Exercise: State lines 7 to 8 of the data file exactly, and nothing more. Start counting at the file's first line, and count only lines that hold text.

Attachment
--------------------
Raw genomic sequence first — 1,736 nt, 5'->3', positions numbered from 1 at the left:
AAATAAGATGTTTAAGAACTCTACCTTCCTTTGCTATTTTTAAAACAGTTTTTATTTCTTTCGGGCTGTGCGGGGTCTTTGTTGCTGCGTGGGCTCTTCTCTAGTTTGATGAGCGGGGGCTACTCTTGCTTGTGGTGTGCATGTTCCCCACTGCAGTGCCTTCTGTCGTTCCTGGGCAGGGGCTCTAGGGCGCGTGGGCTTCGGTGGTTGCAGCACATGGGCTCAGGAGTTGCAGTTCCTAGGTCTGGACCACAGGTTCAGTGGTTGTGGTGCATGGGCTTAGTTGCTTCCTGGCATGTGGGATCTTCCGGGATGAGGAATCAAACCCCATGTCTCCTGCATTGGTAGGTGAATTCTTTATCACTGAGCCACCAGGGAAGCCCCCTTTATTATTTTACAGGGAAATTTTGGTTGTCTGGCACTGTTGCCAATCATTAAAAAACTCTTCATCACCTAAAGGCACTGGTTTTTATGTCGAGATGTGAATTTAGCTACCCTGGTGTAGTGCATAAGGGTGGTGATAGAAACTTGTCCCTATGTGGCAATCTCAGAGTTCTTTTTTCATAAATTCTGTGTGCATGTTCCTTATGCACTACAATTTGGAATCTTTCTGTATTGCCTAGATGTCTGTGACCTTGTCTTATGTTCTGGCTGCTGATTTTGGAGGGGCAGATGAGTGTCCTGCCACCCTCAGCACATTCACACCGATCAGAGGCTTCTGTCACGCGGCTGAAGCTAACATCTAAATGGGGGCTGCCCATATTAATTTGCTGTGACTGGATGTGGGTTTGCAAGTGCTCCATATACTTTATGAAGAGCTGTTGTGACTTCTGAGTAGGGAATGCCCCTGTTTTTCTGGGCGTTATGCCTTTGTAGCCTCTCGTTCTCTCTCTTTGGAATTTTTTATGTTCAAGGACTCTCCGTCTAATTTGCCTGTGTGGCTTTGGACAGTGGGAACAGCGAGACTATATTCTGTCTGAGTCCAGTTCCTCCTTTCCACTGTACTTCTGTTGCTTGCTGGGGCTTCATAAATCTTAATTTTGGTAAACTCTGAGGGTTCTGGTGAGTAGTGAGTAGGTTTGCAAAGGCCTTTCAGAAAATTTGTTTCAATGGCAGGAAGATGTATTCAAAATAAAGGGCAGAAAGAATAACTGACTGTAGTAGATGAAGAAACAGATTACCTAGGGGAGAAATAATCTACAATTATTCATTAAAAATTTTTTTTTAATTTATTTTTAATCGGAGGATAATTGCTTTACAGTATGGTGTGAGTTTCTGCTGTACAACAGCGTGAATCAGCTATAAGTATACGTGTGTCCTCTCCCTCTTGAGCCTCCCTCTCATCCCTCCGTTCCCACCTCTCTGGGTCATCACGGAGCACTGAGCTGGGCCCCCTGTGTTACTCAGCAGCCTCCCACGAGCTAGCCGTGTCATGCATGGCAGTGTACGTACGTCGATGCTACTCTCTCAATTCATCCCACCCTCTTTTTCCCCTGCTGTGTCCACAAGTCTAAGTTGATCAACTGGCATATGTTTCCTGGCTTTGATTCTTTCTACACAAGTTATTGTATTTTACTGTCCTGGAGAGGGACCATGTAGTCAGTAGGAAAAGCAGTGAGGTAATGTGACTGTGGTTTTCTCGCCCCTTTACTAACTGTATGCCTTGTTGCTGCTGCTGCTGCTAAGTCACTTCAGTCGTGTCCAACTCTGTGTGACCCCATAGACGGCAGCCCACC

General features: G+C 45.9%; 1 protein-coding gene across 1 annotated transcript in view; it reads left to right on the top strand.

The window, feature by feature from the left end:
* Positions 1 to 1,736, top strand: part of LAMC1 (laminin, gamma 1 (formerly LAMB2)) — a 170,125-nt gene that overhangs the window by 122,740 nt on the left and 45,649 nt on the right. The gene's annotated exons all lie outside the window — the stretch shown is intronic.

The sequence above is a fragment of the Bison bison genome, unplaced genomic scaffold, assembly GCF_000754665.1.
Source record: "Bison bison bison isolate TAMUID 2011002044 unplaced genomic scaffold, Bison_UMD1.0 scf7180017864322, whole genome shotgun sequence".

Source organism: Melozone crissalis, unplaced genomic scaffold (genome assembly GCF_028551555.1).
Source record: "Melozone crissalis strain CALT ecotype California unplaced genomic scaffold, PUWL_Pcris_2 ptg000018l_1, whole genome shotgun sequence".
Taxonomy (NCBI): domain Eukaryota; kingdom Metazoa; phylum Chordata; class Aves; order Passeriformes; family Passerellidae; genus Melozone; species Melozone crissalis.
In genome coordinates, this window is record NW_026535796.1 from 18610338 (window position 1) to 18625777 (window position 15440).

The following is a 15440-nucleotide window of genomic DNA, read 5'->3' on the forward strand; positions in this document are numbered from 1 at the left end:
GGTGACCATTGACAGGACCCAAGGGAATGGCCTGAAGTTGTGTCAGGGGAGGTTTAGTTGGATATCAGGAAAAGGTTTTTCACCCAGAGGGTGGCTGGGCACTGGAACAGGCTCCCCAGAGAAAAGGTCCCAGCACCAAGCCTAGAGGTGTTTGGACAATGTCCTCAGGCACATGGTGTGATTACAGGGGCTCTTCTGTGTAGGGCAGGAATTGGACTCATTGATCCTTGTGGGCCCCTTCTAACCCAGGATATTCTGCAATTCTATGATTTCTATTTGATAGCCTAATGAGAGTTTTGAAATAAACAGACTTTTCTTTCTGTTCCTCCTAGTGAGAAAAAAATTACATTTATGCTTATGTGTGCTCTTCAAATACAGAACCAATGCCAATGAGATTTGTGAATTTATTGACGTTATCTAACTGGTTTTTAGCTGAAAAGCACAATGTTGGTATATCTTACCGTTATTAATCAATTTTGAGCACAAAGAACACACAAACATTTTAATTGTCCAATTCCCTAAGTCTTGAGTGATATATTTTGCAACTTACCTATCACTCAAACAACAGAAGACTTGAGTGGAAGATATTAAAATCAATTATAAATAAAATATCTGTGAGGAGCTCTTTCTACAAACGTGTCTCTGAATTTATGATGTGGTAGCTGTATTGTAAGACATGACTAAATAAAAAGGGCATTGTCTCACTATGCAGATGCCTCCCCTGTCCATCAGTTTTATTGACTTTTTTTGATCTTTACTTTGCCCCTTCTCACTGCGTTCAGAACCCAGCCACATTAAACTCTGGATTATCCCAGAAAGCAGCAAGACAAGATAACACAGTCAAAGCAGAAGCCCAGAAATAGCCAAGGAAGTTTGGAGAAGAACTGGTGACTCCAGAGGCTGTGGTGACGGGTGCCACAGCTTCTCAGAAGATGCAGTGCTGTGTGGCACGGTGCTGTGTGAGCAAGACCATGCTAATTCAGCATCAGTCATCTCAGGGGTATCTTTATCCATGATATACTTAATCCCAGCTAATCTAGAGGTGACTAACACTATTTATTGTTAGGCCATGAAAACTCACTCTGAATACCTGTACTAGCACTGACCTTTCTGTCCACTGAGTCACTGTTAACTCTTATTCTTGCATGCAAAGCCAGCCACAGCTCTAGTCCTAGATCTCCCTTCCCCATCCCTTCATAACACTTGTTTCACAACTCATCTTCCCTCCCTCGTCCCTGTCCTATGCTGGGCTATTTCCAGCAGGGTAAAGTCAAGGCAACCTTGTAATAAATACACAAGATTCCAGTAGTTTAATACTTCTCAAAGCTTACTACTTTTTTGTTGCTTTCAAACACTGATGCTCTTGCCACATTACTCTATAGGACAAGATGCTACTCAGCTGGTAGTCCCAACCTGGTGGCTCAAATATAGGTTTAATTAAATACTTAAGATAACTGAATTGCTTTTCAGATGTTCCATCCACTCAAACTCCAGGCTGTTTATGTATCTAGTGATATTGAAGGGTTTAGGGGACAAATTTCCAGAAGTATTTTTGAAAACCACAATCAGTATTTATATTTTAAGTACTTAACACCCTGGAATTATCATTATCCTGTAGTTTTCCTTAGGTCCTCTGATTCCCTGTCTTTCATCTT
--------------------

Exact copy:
Source record: "Bison bison bison isolate TAMUID 2011002044 unplaced genomic scaffold, Bison_UMD1.0 scf7180017864322, whole genome shotgun sequence".

Source organism: Melozone crissalis, unplaced genomic scaffold (genome assembly GCF_028551555.1).